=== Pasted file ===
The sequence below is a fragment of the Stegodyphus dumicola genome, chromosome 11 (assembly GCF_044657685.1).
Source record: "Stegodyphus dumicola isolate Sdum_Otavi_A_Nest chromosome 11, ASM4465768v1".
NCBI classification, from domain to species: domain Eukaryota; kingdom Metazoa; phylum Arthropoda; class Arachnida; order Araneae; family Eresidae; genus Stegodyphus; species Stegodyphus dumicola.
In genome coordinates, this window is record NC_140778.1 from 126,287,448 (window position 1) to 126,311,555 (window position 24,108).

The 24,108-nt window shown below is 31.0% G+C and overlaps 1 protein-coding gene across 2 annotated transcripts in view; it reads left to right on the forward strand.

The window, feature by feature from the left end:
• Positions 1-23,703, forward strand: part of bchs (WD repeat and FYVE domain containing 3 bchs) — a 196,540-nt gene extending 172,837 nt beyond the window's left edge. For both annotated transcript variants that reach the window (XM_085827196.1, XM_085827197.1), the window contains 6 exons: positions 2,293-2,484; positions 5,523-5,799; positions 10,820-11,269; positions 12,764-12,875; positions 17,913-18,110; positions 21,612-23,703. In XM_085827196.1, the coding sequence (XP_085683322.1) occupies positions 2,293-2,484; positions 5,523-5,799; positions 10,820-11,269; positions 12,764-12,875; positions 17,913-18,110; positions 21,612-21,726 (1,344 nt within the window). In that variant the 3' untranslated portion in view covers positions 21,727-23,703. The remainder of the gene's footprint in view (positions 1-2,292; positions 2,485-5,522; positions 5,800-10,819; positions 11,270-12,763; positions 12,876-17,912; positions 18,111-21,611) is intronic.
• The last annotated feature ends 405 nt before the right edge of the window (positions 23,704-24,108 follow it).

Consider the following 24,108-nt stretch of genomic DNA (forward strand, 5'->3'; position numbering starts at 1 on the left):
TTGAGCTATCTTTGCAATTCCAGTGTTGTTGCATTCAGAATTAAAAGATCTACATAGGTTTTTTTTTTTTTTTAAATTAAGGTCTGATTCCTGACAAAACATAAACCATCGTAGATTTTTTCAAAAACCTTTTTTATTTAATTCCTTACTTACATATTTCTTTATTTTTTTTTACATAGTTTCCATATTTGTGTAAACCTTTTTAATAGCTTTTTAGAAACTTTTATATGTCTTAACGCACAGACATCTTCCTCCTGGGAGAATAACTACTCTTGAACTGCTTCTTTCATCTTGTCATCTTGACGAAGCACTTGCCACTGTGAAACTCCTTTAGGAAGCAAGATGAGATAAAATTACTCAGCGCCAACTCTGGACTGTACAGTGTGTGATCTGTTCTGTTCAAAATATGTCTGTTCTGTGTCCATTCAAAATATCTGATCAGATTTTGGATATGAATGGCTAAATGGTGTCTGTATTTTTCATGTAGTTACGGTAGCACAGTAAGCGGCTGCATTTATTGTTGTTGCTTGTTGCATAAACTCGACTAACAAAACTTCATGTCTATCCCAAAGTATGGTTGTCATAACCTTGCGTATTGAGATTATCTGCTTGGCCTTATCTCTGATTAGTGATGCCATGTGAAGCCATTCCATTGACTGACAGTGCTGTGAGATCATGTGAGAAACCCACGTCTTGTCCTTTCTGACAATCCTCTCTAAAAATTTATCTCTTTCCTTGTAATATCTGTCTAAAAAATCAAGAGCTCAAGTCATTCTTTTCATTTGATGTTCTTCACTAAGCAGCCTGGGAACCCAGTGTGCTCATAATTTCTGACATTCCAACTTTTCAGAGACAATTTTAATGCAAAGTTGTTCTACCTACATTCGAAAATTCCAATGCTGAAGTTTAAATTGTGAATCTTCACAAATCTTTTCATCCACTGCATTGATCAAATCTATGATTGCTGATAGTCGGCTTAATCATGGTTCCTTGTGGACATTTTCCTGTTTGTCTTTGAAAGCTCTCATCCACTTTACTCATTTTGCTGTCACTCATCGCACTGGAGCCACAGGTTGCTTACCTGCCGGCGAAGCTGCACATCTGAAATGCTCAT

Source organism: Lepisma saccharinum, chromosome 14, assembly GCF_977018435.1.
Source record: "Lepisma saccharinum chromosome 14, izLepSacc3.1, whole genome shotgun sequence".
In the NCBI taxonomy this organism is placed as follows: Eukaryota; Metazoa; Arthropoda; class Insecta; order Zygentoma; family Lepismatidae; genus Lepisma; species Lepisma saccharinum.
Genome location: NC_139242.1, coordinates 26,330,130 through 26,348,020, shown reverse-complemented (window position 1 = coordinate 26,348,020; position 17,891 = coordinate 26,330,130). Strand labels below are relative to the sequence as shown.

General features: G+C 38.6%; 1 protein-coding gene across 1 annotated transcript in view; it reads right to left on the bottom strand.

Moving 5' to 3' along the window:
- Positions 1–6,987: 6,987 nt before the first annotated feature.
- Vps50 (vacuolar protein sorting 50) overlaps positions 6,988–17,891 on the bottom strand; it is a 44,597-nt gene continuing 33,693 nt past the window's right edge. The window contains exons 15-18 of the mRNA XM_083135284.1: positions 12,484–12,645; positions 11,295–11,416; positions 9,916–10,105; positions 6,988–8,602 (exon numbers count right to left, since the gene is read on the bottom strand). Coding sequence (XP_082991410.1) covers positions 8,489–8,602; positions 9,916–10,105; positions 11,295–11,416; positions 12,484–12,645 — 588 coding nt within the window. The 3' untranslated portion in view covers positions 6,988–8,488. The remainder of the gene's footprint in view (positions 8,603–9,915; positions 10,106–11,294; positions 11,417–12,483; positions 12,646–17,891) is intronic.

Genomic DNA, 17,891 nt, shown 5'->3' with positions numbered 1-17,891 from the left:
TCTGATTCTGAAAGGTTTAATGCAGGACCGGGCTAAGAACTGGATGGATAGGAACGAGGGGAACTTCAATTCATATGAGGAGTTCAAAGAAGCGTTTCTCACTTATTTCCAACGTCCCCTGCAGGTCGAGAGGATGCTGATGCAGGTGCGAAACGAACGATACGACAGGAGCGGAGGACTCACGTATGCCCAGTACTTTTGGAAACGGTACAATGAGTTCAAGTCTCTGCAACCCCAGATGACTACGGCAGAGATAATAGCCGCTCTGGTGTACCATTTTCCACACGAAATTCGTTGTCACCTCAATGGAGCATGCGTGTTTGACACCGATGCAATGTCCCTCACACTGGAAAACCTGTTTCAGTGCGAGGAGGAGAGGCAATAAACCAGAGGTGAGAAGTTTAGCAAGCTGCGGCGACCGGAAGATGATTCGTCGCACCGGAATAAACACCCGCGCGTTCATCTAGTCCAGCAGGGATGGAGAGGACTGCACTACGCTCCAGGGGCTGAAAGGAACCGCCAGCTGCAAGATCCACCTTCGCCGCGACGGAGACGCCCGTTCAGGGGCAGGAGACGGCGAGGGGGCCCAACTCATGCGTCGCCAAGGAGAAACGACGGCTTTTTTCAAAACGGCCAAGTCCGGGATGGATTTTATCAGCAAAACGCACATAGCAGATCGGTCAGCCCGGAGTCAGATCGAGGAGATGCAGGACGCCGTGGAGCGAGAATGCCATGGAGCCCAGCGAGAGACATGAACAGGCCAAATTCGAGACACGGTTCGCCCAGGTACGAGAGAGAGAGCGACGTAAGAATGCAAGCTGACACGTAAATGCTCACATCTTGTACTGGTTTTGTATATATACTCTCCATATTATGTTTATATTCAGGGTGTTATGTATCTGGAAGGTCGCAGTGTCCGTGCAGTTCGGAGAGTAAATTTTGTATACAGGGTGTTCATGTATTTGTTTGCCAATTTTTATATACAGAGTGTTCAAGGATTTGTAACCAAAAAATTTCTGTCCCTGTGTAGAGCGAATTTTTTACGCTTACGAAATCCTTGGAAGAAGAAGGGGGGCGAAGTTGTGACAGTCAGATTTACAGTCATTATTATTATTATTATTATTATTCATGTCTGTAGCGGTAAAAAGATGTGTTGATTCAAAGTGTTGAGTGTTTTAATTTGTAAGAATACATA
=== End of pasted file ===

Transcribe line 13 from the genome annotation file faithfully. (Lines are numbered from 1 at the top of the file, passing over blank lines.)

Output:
In the NCBI taxonomy this organism is placed as follows: Eukaryota; Metazoa; Arthropoda; class Insecta; order Zygentoma; family Lepismatidae; genus Lepisma; species Lepisma saccharinum.